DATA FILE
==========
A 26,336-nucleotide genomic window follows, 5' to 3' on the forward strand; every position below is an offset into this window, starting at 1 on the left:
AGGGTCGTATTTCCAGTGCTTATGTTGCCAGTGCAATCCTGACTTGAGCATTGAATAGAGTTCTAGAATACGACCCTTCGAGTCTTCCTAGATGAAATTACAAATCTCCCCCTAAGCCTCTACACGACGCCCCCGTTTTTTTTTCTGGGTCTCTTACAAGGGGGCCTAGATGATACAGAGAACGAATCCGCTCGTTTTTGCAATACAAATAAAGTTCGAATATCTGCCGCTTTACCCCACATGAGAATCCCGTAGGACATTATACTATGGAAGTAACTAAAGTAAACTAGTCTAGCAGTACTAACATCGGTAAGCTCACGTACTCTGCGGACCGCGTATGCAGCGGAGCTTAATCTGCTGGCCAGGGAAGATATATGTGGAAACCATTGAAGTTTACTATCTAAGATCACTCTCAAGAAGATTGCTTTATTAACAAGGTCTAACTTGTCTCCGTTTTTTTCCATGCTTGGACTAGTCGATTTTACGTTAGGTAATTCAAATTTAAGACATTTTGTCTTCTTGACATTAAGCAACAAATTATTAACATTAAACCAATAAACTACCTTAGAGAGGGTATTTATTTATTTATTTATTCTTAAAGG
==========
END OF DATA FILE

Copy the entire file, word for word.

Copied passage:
A 26,336-nucleotide genomic window follows, 5' to 3' on the forward strand; every position below is an offset into this window, starting at 1 on the left:
AGGGTCGTATTTCCAGTGCTTATGTTGCCAGTGCAATCCTGACTTGAGCATTGAATAGAGTTCTAGAATACGACCCTTCGAGTCTTCCTAGATGAAATTACAAATCTCCCCCTAAGCCTCTACACGACGCCCCCGTTTTTTTTTCTGGGTCTCTTACAAGGGGGCCTAGATGATACAGAGAACGAATCCGCTCGTTTTTGCAATACAAATAAAGTTCGAATATCTGCCGCTTTACCCCACATGAGAATCCCGTAGGACATTATACTATGGAAGTAACTAAAGTAAACTAGTCTAGCAGTACTAACATCGGTAAGCTCACGTACTCTGCGGACCGCGTATGCAGCGGAGCTTAATCTGCTGGCCAGGGAAGATATATGTGGAAACCATTGAAGTTTACTATCTAAGATCACTCTCAAGAAGATTGCTTTATTAACAAGGTCTAACTTGTCTCCGTTTTTTTCCATGCTTGGACTAGTCGATTTTACGTTAGGTAATTCAAATTTAAGACATTTTGTCTTCTTGACATTAAGCAACAAATTATTAACATTAAACCAATAAACTACCTTAGAGAGGGTATTTATTTATTTATTTATTCTTAAAGG